18 Super Foods For Runners

Super Foods

What you eat before, during and after each run significantly impacts your running performance and overall health, so you should think of diet as a major piece of your training arsenal.

Failing to address your nutritional needs will lead to mediocre performance, injury, and burnout.

To ensure your diet is up to the task, today I’m going to share a list of the most nutrient-dense foods in the world.

They’re high in quality carbohydrates, proteins, and fats as well as antioxidants, minerals, and vitamins.

Food For Runners – 1: Beans

I never used to eat beans growing up, but fortunately I started eating beans in my mid 20’s and I developed a taste for it.

One cup of beans has about 15 grams of fiber, which is 60 percent of the recommended daily minimum, 20 grams of protein, which can help tame hunger pangs and prevent overeating.

Not only that, beans are also full choke with vitamins, antioxidants, slow-burning carbs, and minerals, and they can make you feel satisfied without feeling sluggish.

Eating bean , and other legumes such lentils and chickpeas, can improve blood sugar control and reduce the risks of heart diseases for patients with type 2 diabetes, according to a study publish in the Archive of Interval Medicine.

Plus, beans are really inexpensive, making them a perfect meal if your budget is limited.

Food For Runners – 1: Lentils

Lentils are truly a metabolic powerhouse.

They’re jam-packed with iron, which is an essential nutrient.

If you’re iron-deficient, you get tired easily, and may even get dizzy when running.

You’ll also have pale skin and a weaker immune system.

These tiny vegetables also score high in Vitamin B, potassium, and other valuable nutrients.

What’s more?

Lentils are convenient and easy to prepare.

They can be taken out of their bag and ready to serve in less than half an hour.

Food For Runners – 2: Avocados

Avocado is a powerful fruit.

First, it’s rich in monounsaturated fat, which is both good for your heart and satiating too

According to studies, avocados can help lower your levels of artery-clogging LDL, which the bad cholesterol.

They can also boost your levels of HDL—the good cholesterol.

An avocado also contains more than 20 vital nutrients, including choline, Vitamin E, and Vitamin B.

They’re also a great source of potassium, which is a runner-friendly nutrient that helps regulate heart and muscle contractions.

Adequate potassium is essential for athletes of all ages and levels.

Though avocado is delicious and nutritious, remember that it delivers a big caloric punch.

One avocado packs roughly 220 calories and 20 grams of monounsaturated fats.

Food For Runners – 3: Eggs

This is, by far, my favorite source of protein.

I eat eggs all the time, and you shouldn’t shy away from them.

However, if you are shunning eggs because you believe they are bad for your cholesterol, then think again.

Recent studies have shown that eggs don’t negatively affect blood cholesterol and don’t lead to heart attacks.

Not only that, eggs are also some of the best foods you can eat if you need to shed the extra pounds.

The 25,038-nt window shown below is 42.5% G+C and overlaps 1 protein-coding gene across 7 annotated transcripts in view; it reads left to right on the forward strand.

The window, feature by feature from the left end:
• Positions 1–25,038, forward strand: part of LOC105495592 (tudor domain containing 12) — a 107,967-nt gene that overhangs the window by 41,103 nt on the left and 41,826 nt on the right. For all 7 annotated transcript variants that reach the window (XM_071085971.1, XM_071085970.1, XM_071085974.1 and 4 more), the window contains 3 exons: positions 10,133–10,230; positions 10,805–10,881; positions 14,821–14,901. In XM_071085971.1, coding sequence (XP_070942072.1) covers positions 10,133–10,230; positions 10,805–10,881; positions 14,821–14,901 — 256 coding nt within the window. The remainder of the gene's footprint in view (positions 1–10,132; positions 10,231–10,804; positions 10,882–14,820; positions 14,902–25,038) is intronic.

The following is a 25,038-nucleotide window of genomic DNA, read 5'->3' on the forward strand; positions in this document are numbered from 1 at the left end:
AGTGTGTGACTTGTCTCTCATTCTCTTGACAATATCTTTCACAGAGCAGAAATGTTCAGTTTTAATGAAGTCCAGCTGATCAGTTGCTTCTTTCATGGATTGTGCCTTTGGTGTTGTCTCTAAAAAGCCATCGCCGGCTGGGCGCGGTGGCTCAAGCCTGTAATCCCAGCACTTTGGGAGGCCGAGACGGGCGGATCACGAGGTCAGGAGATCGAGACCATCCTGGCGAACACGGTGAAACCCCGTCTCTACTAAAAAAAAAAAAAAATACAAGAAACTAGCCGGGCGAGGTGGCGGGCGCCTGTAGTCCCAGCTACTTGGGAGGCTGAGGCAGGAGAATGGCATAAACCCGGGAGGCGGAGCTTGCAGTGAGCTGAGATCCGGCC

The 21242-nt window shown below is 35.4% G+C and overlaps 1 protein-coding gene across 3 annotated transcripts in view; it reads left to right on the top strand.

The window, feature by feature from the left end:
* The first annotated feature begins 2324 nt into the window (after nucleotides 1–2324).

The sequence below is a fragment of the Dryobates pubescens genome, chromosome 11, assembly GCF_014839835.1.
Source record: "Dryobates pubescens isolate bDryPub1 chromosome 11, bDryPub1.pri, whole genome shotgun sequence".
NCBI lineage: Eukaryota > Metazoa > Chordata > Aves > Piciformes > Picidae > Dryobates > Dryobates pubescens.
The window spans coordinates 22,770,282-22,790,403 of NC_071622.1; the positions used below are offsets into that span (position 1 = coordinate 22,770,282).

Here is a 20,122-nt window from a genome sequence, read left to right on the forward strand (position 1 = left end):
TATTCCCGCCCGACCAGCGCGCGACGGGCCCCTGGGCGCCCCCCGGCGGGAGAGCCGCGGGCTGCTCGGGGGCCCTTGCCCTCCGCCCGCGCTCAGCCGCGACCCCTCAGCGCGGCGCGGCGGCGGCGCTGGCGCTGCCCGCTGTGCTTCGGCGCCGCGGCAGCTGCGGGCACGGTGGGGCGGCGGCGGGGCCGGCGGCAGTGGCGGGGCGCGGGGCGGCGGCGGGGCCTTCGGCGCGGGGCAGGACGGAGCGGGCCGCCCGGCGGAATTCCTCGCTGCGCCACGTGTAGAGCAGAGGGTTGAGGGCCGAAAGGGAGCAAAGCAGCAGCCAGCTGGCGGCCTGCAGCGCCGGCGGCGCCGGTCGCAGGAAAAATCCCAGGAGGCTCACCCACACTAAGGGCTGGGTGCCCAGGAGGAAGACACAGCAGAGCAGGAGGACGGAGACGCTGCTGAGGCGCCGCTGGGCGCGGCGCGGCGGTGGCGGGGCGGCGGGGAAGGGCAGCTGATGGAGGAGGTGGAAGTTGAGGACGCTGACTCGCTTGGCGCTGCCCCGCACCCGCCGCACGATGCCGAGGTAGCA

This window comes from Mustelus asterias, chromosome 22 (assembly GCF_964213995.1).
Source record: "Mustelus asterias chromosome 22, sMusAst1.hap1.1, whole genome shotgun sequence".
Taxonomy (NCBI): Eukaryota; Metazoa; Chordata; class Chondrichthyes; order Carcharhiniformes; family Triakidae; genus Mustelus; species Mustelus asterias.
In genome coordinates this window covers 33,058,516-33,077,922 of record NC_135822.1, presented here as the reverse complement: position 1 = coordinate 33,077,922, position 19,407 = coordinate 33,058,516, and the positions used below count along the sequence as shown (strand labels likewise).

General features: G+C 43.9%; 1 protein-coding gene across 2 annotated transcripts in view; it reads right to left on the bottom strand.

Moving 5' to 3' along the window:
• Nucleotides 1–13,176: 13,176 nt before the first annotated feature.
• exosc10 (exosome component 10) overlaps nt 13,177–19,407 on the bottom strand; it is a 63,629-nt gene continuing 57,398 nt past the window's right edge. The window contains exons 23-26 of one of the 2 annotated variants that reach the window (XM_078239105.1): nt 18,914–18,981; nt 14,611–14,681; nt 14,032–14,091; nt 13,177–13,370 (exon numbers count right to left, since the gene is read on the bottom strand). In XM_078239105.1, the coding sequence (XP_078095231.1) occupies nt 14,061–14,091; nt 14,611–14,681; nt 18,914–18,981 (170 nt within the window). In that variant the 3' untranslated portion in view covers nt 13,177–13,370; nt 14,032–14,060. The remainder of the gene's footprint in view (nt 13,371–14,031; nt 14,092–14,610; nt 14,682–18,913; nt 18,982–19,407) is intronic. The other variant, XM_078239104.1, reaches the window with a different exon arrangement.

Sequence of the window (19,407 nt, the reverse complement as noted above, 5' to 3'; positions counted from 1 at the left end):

Eggs score high in protein, healthy fats, and can fill you up for longer with a very low amount of calories.

Eggs are loaded with essential amino acids—the protein building blocks your body uses to make everything from brain chemicals to muscle fiber.

Protein keeps satiated for longer, helping eat less.

Not only that, protein like those found in eggs yolks stimulate the release of the hormone glucagon that promotes fat burning.

In fact, eating eggs in the morning can help you feel less hungry throughout the day than when your breakfast consists of complex carbs, like bagel, according to a study by the Pennington Biomedical Research Center.

Eggs, after all, are an eggcellent option.

So start your day with one egg.

I usually have two or three eggs, and I like them scrambled with greens and olive oil.

Super Foods for runners

Food For Runners – 4: Sweet Potato

Sweet potatoes are packed with the antioxidant beta-carotene, which is a vital nutrient for athletes.

They’re also loaded with Vitamin A, critical for keeping your eyes healthy, preventing sun damage, and boosting your immunity, and they’re chock full of Vitamin C, which can help you fight running-induced free radicals.

If you’re looking for a convenient pre-run meal, look no further than sweet potatoes.

A cup of mashed sweet potato packs about 55 grams of carbohydrates, enough to provide you with all the energy you need for a solid hour of running.

Food For Runners – 5: Blueberries

As a runner, you need lots of antioxidants to fight against the free radicals that your body produces through its metabolic processes.

According to a 2008 study conducted at Cornell University, blueberries are at the top of the list for antioxidant capabilities, highest among 25 fruits and berries.

Blueberries are also rich in manganese, a mineral involved in converting carbs, protein, and fats into energy.

Additional resource – Vitamin D for runners

Food For Runners – 6: Kale

Low-grade inflammation caused by running can be a source of worry for many runners, however, making kale part of your diet can drastically reduce the impact of inflammation.

Kale is one of the best sources of Vitamin K, an essential nutrient for bone development, which is especially important if you’re doing a lot of you high-intensity running.

One serving of kale delivers about 700% of your daily recommended intake.

As if all of that wasn’t already enough, one serving of kale provides about 200% of the daily recommended dosage of Vitamin C.

It boosts immunity and can help you ward off infections, viruses, and colds. Kale also scores high in vitamins A and B6, as well as iron and calcium.

Next time somebody rolls their eyes at you as if kale is just another trendy food, make sure you let them know the real story.

Food For Runners – 7: Spinach